South African startup, FoondaMate teaches high school students using a WhatsApp bot that looks like 2 friends chit-chatting. Last month, FoondaMate raised $2 million to expand its unorthodox solution to more high school students in the country. WhatsApp is the most popular social media app in Africa, with 192 million users, as of 2018. In Foondamate’s country of primary operation, South Africa, 95% of South Africans say they use their WhatsApp every month. FoondaMate told TechCabal that it has helped over 400,000 students cutting across more than 10 languages from over 30 countries, including Colombia, Mexico, Brazil, and Indonesia, targets 50 million users in the next few years and is willing to expand to achieve that.
Seventy-five percent of the world’s population without access to electricity and renewable energy sources reside in Africa. Increased funding in clean energy by investors will help Africa fill this deficit. This has also made cleantech the closest industry to upsetting fintech this year, if the current momentum is maintained. The biggest funding ticket on the continent so far went to a cleantech company, making it the second most funded industry so far, this year.
Company to watch: Sun King
Solar company, Sun King, raised $260 million in a Series D round to expand access to off-grid power to customers in Africa and Asia. It reported that it reached 18 million people in a decade of operations in Kenya, and is tripling its customers in Nigeria, Uganda, Zambia, and Tanzania. Sun King said it will use $100 million to expand its pay-as-you-go solution and allow users to power bigger home appliances in the markets it operates in.
Africa is facing its worst food crisis in 10 years, with 27 million people experiencing extreme hunger in Nigeria, Chad, Mali, Burkina Faso, Ethiopia, Somalia and Kenya; and there are fears that 11 million more could become hungry in 3 months if nothing is done. This food crisis is exacerbated by the high cost of food, recurring droughts, conflicts on the continent, and the Ukraine-Russia war. More than ever Africa needs to be food-sufficient because, for the most part, it has had to rely on humanitarian efforts to feed its citizens. So far, this year, African agritech companies have raised $115 million per TechCabal’s funding tracker.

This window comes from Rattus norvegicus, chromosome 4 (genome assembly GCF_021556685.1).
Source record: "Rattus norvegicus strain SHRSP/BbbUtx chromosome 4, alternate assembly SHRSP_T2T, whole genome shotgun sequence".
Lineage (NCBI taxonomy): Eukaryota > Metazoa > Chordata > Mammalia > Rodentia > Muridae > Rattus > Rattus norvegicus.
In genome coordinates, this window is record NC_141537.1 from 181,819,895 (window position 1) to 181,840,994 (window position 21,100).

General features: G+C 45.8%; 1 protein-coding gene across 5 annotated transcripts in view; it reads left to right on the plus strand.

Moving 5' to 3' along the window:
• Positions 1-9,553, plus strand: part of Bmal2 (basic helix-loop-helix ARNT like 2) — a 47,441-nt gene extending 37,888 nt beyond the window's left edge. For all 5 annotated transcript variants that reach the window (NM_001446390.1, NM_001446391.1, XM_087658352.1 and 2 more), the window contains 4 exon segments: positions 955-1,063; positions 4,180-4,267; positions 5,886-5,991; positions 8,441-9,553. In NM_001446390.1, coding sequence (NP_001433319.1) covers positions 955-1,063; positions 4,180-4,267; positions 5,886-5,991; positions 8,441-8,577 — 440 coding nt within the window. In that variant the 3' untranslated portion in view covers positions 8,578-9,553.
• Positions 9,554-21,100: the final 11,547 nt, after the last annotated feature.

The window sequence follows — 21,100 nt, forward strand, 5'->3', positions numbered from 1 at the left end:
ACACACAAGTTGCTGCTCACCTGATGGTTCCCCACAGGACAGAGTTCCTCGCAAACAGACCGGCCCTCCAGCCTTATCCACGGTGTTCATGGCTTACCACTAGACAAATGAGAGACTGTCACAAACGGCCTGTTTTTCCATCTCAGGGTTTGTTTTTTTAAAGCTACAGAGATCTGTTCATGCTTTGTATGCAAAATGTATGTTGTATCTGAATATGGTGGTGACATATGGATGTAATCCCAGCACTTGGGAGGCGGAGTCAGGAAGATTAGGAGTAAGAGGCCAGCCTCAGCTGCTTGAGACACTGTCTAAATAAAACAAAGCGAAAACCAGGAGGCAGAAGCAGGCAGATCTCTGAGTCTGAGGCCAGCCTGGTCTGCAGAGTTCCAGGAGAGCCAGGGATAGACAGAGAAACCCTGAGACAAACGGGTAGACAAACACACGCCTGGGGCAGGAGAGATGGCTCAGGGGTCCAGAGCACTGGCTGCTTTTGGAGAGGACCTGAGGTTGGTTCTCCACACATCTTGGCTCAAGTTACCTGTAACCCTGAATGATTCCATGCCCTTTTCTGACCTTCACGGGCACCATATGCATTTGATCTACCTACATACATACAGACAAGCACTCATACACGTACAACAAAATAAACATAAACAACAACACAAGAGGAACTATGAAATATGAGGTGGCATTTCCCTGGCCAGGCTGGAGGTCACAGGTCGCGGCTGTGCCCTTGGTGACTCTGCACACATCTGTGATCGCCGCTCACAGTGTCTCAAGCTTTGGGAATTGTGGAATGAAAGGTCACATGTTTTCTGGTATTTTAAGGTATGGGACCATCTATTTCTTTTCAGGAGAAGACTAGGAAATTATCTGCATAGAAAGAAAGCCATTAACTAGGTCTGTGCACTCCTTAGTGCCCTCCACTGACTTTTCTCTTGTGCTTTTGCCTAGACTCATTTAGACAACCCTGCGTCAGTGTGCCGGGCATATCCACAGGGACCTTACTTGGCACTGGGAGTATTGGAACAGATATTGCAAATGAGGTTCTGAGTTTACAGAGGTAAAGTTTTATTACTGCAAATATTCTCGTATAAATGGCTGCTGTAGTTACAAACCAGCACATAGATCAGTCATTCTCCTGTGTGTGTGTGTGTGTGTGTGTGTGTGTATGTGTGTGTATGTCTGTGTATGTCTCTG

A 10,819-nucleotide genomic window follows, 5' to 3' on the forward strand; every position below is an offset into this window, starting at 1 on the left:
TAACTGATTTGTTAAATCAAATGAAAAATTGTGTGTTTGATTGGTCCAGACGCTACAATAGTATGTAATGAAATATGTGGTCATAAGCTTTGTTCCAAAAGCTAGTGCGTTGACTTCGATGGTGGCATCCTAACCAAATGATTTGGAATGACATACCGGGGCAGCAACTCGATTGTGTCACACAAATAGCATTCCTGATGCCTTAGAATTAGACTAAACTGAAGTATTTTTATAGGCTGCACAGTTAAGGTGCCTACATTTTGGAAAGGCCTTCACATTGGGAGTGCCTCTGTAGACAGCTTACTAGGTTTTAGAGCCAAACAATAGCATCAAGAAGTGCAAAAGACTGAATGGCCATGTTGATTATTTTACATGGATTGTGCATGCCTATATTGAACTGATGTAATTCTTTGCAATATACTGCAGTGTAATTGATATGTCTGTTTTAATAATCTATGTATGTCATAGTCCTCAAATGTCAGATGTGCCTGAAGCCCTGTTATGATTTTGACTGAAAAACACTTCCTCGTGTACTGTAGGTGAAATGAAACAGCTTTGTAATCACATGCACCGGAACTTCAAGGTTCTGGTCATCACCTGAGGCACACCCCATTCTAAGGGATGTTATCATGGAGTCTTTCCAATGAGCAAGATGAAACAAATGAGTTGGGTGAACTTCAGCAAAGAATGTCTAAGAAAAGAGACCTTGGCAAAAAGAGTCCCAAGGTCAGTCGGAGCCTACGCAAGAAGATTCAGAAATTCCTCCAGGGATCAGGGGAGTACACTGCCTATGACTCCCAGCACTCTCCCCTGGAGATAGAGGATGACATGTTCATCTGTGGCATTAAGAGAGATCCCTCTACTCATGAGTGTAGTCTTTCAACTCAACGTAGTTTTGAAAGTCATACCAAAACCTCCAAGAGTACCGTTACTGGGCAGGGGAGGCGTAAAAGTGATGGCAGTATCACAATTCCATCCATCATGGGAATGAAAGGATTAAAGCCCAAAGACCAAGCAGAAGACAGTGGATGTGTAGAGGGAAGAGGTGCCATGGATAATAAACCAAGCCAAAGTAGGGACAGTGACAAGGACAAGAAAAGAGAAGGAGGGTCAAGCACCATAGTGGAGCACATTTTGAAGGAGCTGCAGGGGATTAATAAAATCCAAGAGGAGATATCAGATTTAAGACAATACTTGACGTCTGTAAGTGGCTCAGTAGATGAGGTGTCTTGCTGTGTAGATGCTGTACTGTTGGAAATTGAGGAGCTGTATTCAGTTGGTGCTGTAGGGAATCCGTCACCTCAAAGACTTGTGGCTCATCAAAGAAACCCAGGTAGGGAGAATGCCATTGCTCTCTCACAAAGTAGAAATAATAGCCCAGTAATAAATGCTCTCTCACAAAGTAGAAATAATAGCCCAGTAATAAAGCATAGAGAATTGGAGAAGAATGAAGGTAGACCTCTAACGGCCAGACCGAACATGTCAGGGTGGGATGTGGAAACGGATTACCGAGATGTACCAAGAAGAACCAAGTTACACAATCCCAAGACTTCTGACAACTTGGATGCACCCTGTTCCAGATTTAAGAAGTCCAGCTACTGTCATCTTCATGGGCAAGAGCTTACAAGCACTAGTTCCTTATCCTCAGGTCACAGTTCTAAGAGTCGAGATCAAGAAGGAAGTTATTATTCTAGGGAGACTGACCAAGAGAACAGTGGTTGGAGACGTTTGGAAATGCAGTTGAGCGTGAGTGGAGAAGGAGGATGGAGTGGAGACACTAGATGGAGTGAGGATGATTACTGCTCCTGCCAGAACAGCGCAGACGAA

Company to watch: ThriveAgric
Founded in 2017, ThriveAgric started as an agricultural technology startup that provided access to finance, premium markets, and data-driven advisory for smallholder farmers through financing received from crowdfunders. Then it joined Y Combinator and other notable accelerators, and it looked like it was going to be a happily-ever-after story. But things got bad in 2020 when it couldn’t pay back its crowdfunders; apparently, the pandemic had affected its business model. It survived the turbulence through resilience, a characteristic that is admirable in solving hard problems, especially in Africa, and bounced back when it raised $56.4 million in debt financing to expand to Zambia, Kenya, and Ghana. Since ThriveAgric didn’t go away in 2020, it seems it never will—at least not without putting up a fight.